Over the years, the technology I have taken with me has changed dramatically. The first "portable" computer I had was barely luggable and used so much electricity, it only worked when you plugged it in the wall. Batteries in computers were but a dream.
As I travel now, what I take varies in some ways, as follows:
Business: Here, I typically am all geared up with my laptop computer, smartphone, tablet and two WiFi hotspots — one on my phone and a separate dedicated one.
The reason for this is pretty straightforward. When I travel, I need to get work done. Each of these tools helps me stay productive. Sometimes, I even opt for the in-flight WiFi service if it's available.
Vacation: Even this I break down into two categories: camping and non-camping. I could separate it between domestic and international, but won't for this column. The item that distinguishes vacation from business travel is the fact that I bring cameras on vacations.
While I no longer carry both digital still and movie cameras because my Canon Digital Rebel T4i does both, I now have a GoPRO sports camera that is fun to take places I wouldn't take a much larger, heavier camera, such as on roller coasters, down a ski hill or even near a swimming pool.
For camping, I still take some tech items, typically at least a smartphone for GPS and some checking of email. I find it amazing how most campsites, public and private, have either decent smartphone coverage or free WiFi. If one starts backpacking before pitching one's tent, odds are you'll have smartphone service, but hiking does tend to put one out of smartphone coverage. Even so, having a good GPS device that doesn't require cellular coverage if one is going far afield can be a great tool.
For non-camping, typically a road trip or flight with the family, I end up with the most gear, since we're typically not "roughing it," the gear is pretty easy to pack and we'll be able to charge it all up on a daily basis.
The one benefit I've found for taking computer gear with me when I travel with my family is entertainment. During long rides somewhere there's not much happening, and the family seems quite content to have me power up my WiFi hotspot in the car and they can check Facebook, watch a show on Netflix or something else. We still stop for points of interest, but even I have to admit that when you're driving somewhere, whatever is outside is typically pretty boring. Having some technology on the trip with us makes it much more enjoyable for the whole family.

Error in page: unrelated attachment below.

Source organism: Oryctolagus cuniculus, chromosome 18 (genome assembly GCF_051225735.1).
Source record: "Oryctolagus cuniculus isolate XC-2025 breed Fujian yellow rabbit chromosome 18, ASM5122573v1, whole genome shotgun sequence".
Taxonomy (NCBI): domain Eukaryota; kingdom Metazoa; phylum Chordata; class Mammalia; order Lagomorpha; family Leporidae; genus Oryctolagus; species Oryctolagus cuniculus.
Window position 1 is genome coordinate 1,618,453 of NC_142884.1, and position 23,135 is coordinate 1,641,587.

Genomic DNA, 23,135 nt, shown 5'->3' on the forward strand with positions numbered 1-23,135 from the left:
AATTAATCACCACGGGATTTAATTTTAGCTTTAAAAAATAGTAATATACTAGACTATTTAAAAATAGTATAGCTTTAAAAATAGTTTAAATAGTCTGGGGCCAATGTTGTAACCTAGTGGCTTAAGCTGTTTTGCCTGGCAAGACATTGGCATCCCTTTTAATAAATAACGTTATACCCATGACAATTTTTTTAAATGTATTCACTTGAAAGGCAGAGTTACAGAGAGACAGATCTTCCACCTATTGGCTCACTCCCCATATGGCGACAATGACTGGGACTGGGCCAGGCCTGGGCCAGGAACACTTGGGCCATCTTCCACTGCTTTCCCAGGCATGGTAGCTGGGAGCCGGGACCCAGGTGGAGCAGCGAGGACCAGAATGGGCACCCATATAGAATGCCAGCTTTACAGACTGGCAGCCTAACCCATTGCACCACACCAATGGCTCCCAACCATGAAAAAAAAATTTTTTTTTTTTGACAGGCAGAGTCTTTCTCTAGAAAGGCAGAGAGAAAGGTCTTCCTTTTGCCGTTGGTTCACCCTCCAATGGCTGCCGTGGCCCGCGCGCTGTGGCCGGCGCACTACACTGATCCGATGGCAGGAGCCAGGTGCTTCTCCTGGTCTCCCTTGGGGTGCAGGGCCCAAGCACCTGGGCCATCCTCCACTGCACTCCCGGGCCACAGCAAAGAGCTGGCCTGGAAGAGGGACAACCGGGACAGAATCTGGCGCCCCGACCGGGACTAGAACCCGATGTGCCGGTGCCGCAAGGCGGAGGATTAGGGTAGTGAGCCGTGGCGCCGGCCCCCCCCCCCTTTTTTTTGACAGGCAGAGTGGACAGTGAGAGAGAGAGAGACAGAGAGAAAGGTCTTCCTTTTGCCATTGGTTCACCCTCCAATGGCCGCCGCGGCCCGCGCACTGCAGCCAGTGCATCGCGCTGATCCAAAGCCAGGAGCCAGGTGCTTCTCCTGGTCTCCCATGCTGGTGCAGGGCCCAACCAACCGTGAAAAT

So, while I've changed the type of gear I carry with me on business and personal trips, it all seems to weigh about the same because I carry more items. But I do find that my gear not only makes me more productive for business trips, it makes the personal trips much more pleasant, too.
Mark Mathias, a 30-plus year veteran of information technology and a resident of Westport, Connecticut, was named by Computerworld magazine to their inaugural list of “Premier 100 IT Leaders.” This column was originally published in the Westport News on Wednesday 20 February 2013.
Wednesday, February 20, 2013
Thursday, February 7, 2013
Lately, there has been a lot of talk about drone aircraft, both military and civilian. Drone aircraft are generally described as unmanned aircraft that are remotely controlled. In the case of military aircraft, some of the drones are flown from thousands of miles away.
While the military aircraft are out of the reach of most, there are a number of consumer drones available to the general public. Last week, I had the pleasure of trying the Parrot AR.Drone 2.0.
The AR.Drone is a quadcopter. It's shaped like a big letter X with a motor and a propeller on the end of each of the four legs. At the center of the X is the brain, sensors, battery and cameras.
The AR.Drone comes ready to fly. You simply charge up the included battery, pop it into the unit and drop the cover on.
The AR.Drone doesn't come with a remote control. Instead, you use a tablet, such as an iPad or a smartphone. I used both an iPad and my Android phone very successfully. Parrot offers free, downloadable apps for both Apple and Android devices.
Starting the AR.Drone is very simple. Pressing the take off button on the tablet or phone, the device pops up to about four feet off the ground and hovers. From there, you can control the AR.Drone's height, rotation and forward, backward, left and right motions.
When you are ready to land the AR.Drone, you simply press the landing button on the screen and it sets itself gently down. If you think you're doing to crash, there's an emergency button that shuts down everything immediately.
The AR.Drone even comes with two built-in cameras that can record video to a USB memory stick, which you must provide.
There are much fancier -- and more expensive -- drone quadcopters out there, but Parrot has done a great job of making a very accessible, affordable product for about $300.
The Parrot AR.Drone 2.0 is available from Amazon.com, Brookstone, Apple, Toys-R-Us and even the Verizon Wireless store.
I shot two videos over the weekend that you can find on YouTube are "An 8-year-old boy flying the AR.Drone" and "Video from the AR.Drone".
Although I had to return the demo AR.Drone, I predict we'll have one in our home in the not-too-distant future.